Outlook for stripe rust in 2024 Kansas wheat crop

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Over the last ten years, stripe rust has been one of the most damaging wheat diseases in Kansas.  Several factors contribute to the development and severity of stripe rust in our region within a given year. The stripe rust pathogen typically does not survive in Kansas over the winter but can survive in Texas through the winter months and make its way back north as the weather warms in the spring. Because of this, weather conditions in Texas in the fall and early spring can be important predictors of how bad stripe rust will be in Kansas.

This year, the first stripe rust report we received was from Chillicothe, TX, on January 31, where the disease was starting to take hold. Reports indicated that stripe rust was still active there and in McGregor, TX, in late February. On March 8, moderate to high levels of stripe and leaf rust were reported in wheat breeding nurseries in Castroville, TX (just outside San Antonio). To date, there have been no detections in Kansas yet in 2024. Historically, detections in Kansas before April 15 have been associated with bad stripe rust years. Scouting efforts over the next few weeks will be very important. 

How did winter weather look for stripe rust in Texas?

A look at the moisture patterns for 2023-24 indicates there was moderate/high moisture in Texas in the fall (map on the left in Figure 1), which may have been favorable for rust development. This pattern of moderate/high moisture has continued through the early spring, which has likely promoted stripe rust sporulation and spread.


A map of texas state with green and gray statesDescription automatically generated

Figure 1. K-State research has shown that the annual severity of stripe rust outbreaks in Kansas can be predicted by soil moisture in key regions of Texas in both the fall and the early spring. In the fall of 2023, soil moisture in Texas was moderate to high (indicated by medium/dark green colors on the map). In Jan-Feb 2024, there was also high moisture in some of these key regions of Texas. These maps show soil moisture levels based on the “Palmer Z-Index” provided by NOAA-National Centers for Environmental Information.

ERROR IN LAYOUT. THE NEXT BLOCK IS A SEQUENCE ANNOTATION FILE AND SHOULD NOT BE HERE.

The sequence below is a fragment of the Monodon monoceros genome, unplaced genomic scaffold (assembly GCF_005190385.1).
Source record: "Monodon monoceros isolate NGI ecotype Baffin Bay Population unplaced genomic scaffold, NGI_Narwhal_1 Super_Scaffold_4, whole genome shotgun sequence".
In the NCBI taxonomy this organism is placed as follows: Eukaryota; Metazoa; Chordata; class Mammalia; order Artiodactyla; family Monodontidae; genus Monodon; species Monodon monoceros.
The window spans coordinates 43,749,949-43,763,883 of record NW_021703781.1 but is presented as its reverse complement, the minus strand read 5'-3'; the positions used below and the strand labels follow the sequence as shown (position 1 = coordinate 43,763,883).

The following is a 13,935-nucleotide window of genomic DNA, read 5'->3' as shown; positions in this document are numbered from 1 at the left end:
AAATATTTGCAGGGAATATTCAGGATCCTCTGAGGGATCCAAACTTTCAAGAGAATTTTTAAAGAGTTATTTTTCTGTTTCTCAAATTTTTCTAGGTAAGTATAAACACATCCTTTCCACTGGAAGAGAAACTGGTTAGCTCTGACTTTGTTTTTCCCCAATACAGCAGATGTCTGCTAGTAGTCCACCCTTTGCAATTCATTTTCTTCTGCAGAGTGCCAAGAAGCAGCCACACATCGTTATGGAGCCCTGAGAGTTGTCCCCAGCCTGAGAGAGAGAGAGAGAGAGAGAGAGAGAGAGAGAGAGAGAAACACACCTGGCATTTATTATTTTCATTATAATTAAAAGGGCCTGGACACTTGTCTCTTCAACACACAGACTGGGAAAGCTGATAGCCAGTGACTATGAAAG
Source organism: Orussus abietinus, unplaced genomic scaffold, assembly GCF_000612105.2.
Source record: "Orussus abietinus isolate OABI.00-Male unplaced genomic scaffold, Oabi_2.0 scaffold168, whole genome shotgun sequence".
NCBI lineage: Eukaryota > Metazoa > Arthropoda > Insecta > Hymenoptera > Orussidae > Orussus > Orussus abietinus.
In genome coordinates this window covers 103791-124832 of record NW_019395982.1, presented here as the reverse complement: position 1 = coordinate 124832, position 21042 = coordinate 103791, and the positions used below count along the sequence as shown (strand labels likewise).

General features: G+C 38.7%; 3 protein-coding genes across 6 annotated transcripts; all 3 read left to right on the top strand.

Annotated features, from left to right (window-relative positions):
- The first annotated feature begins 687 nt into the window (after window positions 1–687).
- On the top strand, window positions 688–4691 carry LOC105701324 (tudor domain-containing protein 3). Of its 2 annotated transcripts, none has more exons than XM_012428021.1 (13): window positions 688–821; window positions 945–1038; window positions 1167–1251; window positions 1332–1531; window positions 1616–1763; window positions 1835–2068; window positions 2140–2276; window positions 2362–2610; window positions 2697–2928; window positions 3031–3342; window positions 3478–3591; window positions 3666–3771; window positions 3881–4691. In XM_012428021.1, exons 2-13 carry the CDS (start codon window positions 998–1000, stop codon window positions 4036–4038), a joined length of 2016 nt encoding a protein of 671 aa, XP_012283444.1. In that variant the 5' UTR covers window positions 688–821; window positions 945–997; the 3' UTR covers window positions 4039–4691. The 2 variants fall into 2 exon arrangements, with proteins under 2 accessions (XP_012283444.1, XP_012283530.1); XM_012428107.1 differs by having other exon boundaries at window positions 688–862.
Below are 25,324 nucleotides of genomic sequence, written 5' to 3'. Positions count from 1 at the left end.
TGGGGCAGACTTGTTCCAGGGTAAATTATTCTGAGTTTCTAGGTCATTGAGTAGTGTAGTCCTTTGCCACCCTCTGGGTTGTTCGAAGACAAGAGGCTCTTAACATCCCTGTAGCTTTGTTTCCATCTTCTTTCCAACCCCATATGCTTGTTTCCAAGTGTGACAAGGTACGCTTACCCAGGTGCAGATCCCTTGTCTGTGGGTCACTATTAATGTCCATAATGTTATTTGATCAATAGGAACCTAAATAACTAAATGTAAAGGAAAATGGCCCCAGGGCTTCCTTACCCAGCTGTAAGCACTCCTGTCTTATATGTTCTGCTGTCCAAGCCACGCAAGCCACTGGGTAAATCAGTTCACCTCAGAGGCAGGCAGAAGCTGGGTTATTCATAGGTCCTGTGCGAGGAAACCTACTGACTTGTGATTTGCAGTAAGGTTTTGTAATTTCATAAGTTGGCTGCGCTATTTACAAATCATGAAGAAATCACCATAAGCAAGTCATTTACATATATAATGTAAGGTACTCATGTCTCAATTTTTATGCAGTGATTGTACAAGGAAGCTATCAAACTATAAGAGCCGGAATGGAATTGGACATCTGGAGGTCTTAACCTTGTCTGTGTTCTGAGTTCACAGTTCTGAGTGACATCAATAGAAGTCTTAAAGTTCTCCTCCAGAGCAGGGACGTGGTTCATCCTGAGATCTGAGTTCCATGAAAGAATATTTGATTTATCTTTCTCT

What does this mean for Kansas wheat?

Early reports of high levels of stripe rust in Texas, along with favorable weather in Texas in the fall and spring, are early indicators that we could have a stripe rust issue in Kansas in 2024. Historically, years that begin like this have ended with high yield losses in Kansas due to this disease. Of course, stripe rust severity in Kansas is still largely driven by weather conditions in the state in the late spring and the varieties planted. Once stripe rust is detected in Kansas, cool evenings and extended periods of canopy moisture will be necessary for disease establishment at levels that would result in yield loss. If the weather turns hot and dry quickly, stripe rust will have fewer opportunities to take hold.

The disease situation can change rapidly, and it is important to continue to scout for signs of disease development as the season progresses. We will continue to provide updates on stripe rust occurrence and weather outlook as we move toward critical growth stages for fungicide applications in Kansas over the next several weeks.

If considering fungicide applications, please see the article in this issue titled Considerations for Early Fungicide Applications on Wheat in 2024.

Please contact us (andersenk@ksu.edu) if you detect stripe rust in Kansas so we can update regional maps.


Kelsey Andersen Onofre, Extension Plant Pathologist
785-410-2426 (m)

Erick De Wolf, Plant Pathologist

Tags:  wheat disease outlook stripe rust